Ashley Shih, of Russley Primary School, asks :-

How were different breeds of dogs created from the first animal, presumeably the wolf?

Alex Davies, a veterinarian at Massey University, responded.

Dogs appear to have developed from a weasel-like, meat-eating animal called Miacis, which lived about 50 million years ago. Miacis was the ancestor not only of dogs but also of cats, bears, raccoons, civets, weasels, and skunks. A descendant of Miacis called Tomarctus appeared about 15 million years ago. Tomarctus resembled a wolf and is the direct ancestor of all members of the dog family, including wolves, coyotes, jackals, foxes, and domestic dogs.

The oldest site where fossilized human and dog remains occur together dates from about 8000 B.C. This means that people and dogs have lived with each other for at least 10,000 years, making the dog the oldest known domesticated animal. We think that prehistoric human beings first valued dogs as watchdogs. Later, people realized that dogs could also be used for herding and hunting other animals. Over thousands of years, such breeds as collies were developed to herd sheep, goats, and cattle. Hounds, pointers, retrievers, setters, spaniels, and terriers were bred for various kinds of hunting.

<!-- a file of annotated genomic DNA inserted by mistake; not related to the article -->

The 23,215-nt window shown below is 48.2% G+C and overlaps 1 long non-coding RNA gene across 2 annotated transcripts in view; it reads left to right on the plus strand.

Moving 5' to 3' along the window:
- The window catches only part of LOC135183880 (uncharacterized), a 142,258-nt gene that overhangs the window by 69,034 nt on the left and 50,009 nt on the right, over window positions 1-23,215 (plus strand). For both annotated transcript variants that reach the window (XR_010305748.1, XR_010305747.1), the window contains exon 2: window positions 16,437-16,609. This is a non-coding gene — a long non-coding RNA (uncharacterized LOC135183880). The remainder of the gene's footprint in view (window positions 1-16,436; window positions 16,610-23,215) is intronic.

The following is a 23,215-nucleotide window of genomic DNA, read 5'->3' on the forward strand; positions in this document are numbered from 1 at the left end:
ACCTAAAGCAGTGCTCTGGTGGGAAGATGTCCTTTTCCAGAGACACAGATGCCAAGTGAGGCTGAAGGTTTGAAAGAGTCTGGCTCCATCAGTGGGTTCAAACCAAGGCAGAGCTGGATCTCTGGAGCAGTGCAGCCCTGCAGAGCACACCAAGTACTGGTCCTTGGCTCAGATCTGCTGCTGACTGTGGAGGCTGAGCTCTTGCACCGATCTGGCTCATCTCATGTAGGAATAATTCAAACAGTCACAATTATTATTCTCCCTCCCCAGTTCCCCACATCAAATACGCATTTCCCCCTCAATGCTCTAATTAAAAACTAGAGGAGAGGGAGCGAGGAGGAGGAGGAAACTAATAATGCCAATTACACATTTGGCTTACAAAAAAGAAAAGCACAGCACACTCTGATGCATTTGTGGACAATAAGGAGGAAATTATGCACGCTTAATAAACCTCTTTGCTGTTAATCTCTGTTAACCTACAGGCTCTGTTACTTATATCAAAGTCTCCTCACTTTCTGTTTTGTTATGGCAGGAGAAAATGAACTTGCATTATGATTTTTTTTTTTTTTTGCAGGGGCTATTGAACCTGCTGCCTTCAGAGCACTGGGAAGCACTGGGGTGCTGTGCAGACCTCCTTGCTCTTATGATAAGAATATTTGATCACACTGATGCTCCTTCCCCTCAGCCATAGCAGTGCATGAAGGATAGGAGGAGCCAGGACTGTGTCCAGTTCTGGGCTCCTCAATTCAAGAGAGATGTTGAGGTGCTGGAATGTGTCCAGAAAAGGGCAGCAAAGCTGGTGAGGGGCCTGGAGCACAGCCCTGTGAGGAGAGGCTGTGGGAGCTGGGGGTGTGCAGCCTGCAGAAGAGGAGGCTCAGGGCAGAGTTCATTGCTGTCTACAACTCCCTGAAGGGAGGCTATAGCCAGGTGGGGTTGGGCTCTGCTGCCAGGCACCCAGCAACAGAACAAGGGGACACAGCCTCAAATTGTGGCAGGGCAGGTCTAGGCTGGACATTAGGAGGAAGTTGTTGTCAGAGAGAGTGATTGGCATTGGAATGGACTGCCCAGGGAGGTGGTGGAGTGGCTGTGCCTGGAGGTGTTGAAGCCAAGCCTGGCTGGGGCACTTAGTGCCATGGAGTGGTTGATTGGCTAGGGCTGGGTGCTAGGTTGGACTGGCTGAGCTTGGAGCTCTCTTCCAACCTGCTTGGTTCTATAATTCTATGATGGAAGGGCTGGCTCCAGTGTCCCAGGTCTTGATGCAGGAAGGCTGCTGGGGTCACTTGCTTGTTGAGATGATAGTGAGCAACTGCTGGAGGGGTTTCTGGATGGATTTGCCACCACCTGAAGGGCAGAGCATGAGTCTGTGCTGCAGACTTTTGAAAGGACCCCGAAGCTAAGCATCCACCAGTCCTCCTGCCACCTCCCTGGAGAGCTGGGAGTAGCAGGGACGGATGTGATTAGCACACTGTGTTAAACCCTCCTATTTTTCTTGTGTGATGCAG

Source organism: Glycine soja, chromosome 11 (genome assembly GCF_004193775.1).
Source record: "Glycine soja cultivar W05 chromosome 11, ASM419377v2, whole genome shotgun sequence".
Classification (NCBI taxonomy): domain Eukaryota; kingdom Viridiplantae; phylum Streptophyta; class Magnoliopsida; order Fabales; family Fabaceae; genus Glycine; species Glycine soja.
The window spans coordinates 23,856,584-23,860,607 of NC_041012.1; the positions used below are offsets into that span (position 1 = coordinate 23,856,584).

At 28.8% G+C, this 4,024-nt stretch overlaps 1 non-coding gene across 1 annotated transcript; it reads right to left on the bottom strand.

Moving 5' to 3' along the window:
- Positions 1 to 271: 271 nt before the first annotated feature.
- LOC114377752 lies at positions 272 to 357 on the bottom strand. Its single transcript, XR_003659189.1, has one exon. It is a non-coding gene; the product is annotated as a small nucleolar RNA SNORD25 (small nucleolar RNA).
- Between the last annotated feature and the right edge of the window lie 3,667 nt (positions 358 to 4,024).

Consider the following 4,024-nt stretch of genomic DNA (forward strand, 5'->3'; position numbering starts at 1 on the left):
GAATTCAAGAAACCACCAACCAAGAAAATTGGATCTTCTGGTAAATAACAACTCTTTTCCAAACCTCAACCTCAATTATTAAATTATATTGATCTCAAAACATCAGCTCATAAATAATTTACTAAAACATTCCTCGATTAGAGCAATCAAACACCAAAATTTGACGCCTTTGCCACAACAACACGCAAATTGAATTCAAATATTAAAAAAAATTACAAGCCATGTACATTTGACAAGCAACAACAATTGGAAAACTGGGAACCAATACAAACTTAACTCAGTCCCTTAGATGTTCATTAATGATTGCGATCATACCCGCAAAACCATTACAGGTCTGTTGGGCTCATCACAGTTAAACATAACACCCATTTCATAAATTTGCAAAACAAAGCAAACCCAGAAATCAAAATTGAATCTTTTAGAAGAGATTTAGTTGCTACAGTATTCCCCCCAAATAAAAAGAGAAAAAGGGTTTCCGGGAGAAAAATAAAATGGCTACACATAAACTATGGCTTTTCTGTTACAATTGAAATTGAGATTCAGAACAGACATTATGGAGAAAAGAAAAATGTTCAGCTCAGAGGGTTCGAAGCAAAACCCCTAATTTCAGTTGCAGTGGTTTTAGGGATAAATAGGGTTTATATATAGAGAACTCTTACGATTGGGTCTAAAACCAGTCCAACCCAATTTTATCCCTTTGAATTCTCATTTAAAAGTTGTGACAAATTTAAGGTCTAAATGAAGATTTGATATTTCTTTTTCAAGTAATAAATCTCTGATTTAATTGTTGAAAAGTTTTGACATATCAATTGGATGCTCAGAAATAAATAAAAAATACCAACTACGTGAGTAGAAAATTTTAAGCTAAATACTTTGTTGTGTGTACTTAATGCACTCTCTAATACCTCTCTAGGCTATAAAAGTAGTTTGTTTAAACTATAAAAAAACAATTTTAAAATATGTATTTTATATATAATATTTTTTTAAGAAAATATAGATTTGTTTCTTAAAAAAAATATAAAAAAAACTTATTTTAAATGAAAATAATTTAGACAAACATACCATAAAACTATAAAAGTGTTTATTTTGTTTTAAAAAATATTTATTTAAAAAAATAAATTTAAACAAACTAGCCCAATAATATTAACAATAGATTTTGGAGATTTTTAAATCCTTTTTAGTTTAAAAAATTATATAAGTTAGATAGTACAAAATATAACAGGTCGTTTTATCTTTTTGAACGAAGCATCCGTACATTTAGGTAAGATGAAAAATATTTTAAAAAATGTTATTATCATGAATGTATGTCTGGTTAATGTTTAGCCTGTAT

The process of breeding only the individuals in a species that show desired characteristics is called artificial selection, and it eventually leads to large changes in a species. For example, the various breeds of dogs differ widely in size, appearance, and behaviour. Dogs are remarkable for these differences, but no more so than what humans have done with cabbage, broccoli, kohlrabi, cauliflower, and Brussels sprouts which belong to a single species, selectively bred to develop different characteristics. Breeds of animals that have been maintained by artificial selection often revert to the wild form as seen in feral pigs and cats in New Zealand which are from domesticated stock but now are very much like the wild animals from which they descended. On the other hand, it is generally accepted that genetic change cannot be reversed, so don't expect that your pet chihuahua can ever become a wolf again.